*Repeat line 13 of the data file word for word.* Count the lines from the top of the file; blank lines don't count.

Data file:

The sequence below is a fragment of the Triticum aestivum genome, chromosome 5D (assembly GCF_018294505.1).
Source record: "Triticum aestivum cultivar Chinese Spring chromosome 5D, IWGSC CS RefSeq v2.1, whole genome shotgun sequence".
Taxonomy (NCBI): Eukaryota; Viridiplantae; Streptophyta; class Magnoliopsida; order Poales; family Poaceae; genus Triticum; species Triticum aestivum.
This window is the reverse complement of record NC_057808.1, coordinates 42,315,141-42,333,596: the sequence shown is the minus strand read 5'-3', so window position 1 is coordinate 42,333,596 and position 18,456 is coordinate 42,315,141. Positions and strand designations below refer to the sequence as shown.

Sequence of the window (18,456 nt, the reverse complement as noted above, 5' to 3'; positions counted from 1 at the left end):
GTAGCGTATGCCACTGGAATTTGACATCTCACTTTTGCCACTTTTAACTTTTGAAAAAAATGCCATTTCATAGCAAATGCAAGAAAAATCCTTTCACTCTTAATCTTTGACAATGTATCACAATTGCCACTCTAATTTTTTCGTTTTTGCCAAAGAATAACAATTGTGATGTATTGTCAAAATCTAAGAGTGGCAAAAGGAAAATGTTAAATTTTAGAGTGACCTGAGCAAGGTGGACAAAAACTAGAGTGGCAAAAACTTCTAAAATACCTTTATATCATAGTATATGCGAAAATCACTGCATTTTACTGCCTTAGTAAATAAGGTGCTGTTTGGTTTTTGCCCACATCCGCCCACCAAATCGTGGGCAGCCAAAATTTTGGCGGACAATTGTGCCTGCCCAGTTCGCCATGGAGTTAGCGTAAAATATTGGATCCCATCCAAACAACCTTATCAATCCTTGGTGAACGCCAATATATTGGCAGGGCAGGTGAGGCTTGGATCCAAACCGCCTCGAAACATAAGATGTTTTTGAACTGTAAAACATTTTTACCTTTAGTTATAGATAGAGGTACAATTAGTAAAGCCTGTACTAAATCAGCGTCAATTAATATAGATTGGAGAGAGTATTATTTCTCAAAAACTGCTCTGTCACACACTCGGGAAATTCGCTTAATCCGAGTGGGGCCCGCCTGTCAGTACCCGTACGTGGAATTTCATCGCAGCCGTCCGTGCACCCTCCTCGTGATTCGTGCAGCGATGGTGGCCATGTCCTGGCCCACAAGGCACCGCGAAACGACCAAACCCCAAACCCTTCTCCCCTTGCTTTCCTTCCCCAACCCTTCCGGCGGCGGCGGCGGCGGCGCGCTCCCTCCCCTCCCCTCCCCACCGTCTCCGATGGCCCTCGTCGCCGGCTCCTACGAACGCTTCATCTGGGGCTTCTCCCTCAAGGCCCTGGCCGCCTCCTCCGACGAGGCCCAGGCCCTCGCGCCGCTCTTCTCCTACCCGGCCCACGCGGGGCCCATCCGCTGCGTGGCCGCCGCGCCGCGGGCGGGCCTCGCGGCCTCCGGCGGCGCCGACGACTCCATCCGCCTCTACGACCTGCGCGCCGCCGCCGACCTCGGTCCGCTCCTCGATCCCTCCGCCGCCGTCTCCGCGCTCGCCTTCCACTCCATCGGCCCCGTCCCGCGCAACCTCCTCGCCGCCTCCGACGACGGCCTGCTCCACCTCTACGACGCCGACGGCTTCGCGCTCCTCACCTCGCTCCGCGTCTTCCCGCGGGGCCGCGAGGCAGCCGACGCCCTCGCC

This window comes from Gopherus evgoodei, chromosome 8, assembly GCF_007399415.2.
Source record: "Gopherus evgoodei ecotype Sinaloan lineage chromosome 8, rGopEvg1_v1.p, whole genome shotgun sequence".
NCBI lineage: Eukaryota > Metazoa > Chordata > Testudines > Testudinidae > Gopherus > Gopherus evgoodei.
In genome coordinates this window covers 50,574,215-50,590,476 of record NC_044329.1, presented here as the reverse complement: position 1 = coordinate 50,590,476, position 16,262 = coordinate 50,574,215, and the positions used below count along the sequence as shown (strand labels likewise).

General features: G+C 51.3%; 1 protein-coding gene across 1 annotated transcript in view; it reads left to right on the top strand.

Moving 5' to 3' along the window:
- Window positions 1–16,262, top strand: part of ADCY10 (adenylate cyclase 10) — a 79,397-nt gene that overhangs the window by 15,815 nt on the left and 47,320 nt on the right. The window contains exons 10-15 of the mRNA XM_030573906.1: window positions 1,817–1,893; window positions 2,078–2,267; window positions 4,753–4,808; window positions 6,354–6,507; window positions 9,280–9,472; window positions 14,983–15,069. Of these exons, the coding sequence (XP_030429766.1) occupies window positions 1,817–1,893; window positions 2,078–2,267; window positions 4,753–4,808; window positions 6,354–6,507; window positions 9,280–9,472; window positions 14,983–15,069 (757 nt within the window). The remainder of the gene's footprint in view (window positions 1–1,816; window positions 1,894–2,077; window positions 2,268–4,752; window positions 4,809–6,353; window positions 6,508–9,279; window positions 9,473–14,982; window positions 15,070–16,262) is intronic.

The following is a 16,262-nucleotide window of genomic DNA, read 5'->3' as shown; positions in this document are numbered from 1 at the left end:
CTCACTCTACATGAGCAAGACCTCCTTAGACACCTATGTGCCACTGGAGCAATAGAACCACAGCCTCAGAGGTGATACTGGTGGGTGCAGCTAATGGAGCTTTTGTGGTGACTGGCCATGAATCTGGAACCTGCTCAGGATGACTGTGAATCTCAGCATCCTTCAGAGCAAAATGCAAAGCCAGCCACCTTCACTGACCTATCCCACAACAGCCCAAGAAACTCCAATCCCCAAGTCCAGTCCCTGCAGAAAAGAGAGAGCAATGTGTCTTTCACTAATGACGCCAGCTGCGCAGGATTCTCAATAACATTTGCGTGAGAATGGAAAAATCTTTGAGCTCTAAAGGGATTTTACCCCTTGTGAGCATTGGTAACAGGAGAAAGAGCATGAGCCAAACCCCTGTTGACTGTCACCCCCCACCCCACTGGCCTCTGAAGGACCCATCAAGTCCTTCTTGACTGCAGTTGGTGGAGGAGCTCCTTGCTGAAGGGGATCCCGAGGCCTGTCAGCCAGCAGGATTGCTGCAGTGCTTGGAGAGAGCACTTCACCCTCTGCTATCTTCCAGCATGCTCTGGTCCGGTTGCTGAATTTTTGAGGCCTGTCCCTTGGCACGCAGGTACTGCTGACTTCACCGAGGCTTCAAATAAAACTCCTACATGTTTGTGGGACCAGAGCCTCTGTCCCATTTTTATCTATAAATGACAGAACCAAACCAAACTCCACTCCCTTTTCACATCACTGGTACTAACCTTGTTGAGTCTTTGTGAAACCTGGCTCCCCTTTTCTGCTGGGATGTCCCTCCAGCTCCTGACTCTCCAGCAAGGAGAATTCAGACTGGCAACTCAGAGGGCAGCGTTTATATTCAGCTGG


- Window positions 1–16,262, top strand: part of ADCY10 (adenylate cyclase 10) — a 79,397-nt gene that overhangs the window by 15,815 nt on the left and 47,320 nt on the right. The window contains exons 10-15 of the mRNA XM_030573906.1: window positions 1,817–1,893; window positions 2,078–2,267; window positions 4,753–4,808; window positions 6,354–6,507; window positions 9,280–9,472; window positions 14,983–15,069. Of these exons, the coding sequence (XP_030429766.1) occupies window positions 1,817–1,893; window positions 2,078–2,267; window positions 4,753–4,808; window positions 6,354–6,507; window positions 9,280–9,472; window positions 14,983–15,069 (757 nt within the window). The remainder of the gene's footprint in view (window positions 1–1,816; window positions 1,894–2,077; window positions 2,268–4,752; window positions 4,809–6,353; window positions 6,508–9,279; window positions 9,473–14,982; window positions 15,070–16,262) is intronic.